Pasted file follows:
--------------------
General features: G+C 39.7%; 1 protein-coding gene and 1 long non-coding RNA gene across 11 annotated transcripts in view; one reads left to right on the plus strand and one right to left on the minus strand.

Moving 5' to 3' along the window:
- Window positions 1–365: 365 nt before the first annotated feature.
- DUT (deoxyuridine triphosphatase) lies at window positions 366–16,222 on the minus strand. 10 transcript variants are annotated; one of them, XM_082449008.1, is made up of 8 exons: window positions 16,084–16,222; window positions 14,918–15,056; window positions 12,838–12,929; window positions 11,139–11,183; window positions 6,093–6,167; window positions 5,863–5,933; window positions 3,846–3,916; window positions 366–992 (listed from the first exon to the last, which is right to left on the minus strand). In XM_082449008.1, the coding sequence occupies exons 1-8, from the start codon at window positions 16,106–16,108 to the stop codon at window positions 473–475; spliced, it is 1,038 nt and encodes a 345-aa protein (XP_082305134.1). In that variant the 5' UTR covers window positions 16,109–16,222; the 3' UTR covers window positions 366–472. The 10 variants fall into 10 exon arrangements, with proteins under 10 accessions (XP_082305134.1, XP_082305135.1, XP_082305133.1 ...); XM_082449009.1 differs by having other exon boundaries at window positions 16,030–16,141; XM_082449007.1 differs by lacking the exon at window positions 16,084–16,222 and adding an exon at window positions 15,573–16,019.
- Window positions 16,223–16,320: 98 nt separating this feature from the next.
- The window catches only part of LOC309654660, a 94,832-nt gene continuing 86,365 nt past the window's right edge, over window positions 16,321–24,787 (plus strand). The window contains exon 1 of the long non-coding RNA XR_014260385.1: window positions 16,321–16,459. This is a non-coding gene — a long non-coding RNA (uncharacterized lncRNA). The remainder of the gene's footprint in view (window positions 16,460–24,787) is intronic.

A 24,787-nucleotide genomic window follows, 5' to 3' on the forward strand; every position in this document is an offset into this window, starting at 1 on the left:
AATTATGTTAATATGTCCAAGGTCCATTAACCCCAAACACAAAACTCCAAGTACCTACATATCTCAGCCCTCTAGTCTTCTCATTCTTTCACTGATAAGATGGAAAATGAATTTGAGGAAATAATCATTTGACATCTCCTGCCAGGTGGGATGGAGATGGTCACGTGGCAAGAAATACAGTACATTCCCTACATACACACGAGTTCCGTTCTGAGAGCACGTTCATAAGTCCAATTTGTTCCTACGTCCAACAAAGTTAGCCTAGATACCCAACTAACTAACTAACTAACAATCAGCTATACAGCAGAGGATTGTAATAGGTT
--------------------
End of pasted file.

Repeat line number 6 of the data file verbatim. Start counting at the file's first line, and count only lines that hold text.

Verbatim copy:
- The window catches only part of LOC309654660, a 94,832-nt gene continuing 86,365 nt past the window's right edge, over window positions 16,321–24,787 (plus strand). The window contains exon 1 of the long non-coding RNA XR_014260385.1: window positions 16,321–16,459. This is a non-coding gene — a long non-coding RNA (uncharacterized lncRNA). The remainder of the gene's footprint in view (window positions 16,460–24,787) is intronic.